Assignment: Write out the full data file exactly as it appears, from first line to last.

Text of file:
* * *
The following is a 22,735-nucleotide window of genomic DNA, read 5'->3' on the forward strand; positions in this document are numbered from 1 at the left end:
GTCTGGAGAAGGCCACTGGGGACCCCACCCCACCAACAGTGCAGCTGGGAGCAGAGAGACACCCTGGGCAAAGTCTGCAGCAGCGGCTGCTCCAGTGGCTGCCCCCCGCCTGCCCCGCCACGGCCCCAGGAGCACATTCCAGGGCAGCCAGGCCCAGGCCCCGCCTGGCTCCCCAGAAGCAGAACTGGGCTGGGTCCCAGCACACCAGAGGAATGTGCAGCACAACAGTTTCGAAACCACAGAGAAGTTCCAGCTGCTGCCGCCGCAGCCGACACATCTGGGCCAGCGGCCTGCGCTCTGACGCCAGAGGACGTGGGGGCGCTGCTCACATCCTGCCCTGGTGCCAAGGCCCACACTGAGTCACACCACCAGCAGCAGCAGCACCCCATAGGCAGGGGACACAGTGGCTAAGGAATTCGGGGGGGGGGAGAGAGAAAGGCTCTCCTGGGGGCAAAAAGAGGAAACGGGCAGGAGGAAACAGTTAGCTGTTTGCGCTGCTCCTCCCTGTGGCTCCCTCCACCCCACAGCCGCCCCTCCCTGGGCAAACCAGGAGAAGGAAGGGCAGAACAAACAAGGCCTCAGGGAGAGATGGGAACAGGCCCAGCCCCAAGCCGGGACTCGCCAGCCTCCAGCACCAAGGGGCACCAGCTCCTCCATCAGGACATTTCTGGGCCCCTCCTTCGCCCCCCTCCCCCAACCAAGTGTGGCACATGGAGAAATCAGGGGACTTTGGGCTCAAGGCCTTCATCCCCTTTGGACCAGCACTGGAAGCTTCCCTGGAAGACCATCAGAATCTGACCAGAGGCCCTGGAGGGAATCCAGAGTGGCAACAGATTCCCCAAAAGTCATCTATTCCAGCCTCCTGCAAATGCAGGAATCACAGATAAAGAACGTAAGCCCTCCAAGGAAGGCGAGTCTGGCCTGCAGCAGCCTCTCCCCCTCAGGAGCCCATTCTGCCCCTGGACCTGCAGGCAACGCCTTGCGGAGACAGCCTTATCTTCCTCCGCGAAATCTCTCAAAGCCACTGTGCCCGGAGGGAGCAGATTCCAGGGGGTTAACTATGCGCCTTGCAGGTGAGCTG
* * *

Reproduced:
The following is a 22,735-nucleotide window of genomic DNA, read 5'->3' on the forward strand; positions in this document are numbered from 1 at the left end:
GTCTGGAGAAGGCCACTGGGGACCCCACCCCACCAACAGTGCAGCTGGGAGCAGAGAGACACCCTGGGCAAAGTCTGCAGCAGCGGCTGCTCCAGTGGCTGCCCCCCGCCTGCCCCGCCACGGCCCCAGGAGCACATTCCAGGGCAGCCAGGCCCAGGCCCCGCCTGGCTCCCCAGAAGCAGAACTGGGCTGGGTCCCAGCACACCAGAGGAATGTGCAGCACAACAGTTTCGAAACCACAGAGAAGTTCCAGCTGCTGCCGCCGCAGCCGACACATCTGGGCCAGCGGCCTGCGCTCTGACGCCAGAGGACGTGGGGGCGCTGCTCACATCCTGCCCTGGTGCCAAGGCCCACACTGAGTCACACCACCAGCAGCAGCAGCACCCCATAGGCAGGGGACACAGTGGCTAAGGAATTCGGGGGGGGGGAGAGAGAAAGGCTCTCCTGGGGGCAAAAAGAGGAAACGGGCAGGAGGAAACAGTTAGCTGTTTGCGCTGCTCCTCCCTGTGGCTCCCTCCACCCCACAGCCGCCCCTCCCTGGGCAAACCAGGAGAAGGAAGGGCAGAACAAACAAGGCCTCAGGGAGAGATGGGAACAGGCCCAGCCCCAAGCCGGGACTCGCCAGCCTCCAGCACCAAGGGGCACCAGCTCCTCCATCAGGACATTTCTGGGCCCCTCCTTCGCCCCCCTCCCCCAACCAAGTGTGGCACATGGAGAAATCAGGGGACTTTGGGCTCAAGGCCTTCATCCCCTTTGGACCAGCACTGGAAGCTTCCCTGGAAGACCATCAGAATCTGACCAGAGGCCCTGGAGGGAATCCAGAGTGGCAACAGATTCCCCAAAAGTCATCTATTCCAGCCTCCTGCAAATGCAGGAATCACAGATAAAGAACGTAAGCCCTCCAAGGAAGGCGAGTCTGGCCTGCAGCAGCCTCTCCCCCTCAGGAGCCCATTCTGCCCCTGGACCTGCAGGCAACGCCTTGCGGAGACAGCCTTATCTTCCTCCGCGAAATCTCTCAAAGCCACTGTGCCCGGAGGGAGCAGATTCCAGGGGGTTAACTATGCGCCTTGCAGGTGAGCTG